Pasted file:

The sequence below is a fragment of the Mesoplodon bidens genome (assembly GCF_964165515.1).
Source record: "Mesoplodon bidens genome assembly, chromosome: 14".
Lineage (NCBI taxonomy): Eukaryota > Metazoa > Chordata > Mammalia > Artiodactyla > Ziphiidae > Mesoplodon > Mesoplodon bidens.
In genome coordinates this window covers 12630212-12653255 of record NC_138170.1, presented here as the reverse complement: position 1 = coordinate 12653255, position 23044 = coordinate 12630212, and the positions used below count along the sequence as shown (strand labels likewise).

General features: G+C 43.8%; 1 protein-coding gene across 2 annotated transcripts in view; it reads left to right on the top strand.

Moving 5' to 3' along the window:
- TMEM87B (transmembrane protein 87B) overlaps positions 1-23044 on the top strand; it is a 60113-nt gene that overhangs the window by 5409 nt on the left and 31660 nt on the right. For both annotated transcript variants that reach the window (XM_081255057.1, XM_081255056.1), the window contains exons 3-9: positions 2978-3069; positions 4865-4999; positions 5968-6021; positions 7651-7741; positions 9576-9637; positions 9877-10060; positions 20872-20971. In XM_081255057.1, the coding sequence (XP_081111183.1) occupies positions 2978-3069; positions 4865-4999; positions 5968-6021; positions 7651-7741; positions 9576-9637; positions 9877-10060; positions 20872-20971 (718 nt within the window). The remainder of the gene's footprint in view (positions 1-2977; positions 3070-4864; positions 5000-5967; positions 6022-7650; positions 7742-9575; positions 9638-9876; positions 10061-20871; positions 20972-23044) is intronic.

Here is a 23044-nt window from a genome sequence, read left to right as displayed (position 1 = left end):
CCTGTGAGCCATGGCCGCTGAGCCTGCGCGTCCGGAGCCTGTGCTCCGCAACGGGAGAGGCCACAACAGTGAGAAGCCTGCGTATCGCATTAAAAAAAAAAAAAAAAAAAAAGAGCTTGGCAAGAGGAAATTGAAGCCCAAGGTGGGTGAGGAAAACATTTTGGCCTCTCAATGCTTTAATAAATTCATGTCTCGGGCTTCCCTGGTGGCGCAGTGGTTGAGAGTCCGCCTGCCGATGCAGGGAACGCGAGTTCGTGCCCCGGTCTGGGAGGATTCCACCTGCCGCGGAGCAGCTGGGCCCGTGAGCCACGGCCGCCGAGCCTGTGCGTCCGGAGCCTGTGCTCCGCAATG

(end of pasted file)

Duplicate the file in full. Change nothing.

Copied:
The sequence below is a fragment of the Mesoplodon bidens genome (assembly GCF_964165515.1).
Source record: "Mesoplodon bidens genome assembly, chromosome: 14".
Lineage (NCBI taxonomy): Eukaryota > Metazoa > Chordata > Mammalia > Artiodactyla > Ziphiidae > Mesoplodon > Mesoplodon bidens.
In genome coordinates this window covers 12630212-12653255 of record NC_138170.1, presented here as the reverse complement: position 1 = coordinate 12653255, position 23044 = coordinate 12630212, and the positions used below count along the sequence as shown (strand labels likewise).

General features: G+C 43.8%; 1 protein-coding gene across 2 annotated transcripts in view; it reads left to right on the top strand.

Moving 5' to 3' along the window:
- TMEM87B (transmembrane protein 87B) overlaps positions 1-23044 on the top strand; it is a 60113-nt gene that overhangs the window by 5409 nt on the left and 31660 nt on the right. For both annotated transcript variants that reach the window (XM_081255057.1, XM_081255056.1), the window contains exons 3-9: positions 2978-3069; positions 4865-4999; positions 5968-6021; positions 7651-7741; positions 9576-9637; positions 9877-10060; positions 20872-20971. In XM_081255057.1, the coding sequence (XP_081111183.1) occupies positions 2978-3069; positions 4865-4999; positions 5968-6021; positions 7651-7741; positions 9576-9637; positions 9877-10060; positions 20872-20971 (718 nt within the window). The remainder of the gene's footprint in view (positions 1-2977; positions 3070-4864; positions 5000-5967; positions 6022-7650; positions 7742-9575; positions 9638-9876; positions 10061-20871; positions 20972-23044) is intronic.

Here is a 23044-nt window from a genome sequence, read left to right as displayed (position 1 = left end):
CCTGTGAGCCATGGCCGCTGAGCCTGCGCGTCCGGAGCCTGTGCTCCGCAACGGGAGAGGCCACAACAGTGAGAAGCCTGCGTATCGCATTAAAAAAAAAAAAAAAAAAAAAGAGCTTGGCAAGAGGAAATTGAAGCCCAAGGTGGGTGAGGAAAACATTTTGGCCTCTCAATGCTTTAATAAATTCATGTCTCGGGCTTCCCTGGTGGCGCAGTGGTTGAGAGTCCGCCTGCCGATGCAGGGAACGCGAGTTCGTGCCCCGGTCTGGGAGGATTCCACCTGCCGCGGAGCAGCTGGGCCCGTGAGCCACGGCCGCCGAGCCTGTGCGTCCGGAGCCTGTGCTCCGCAATG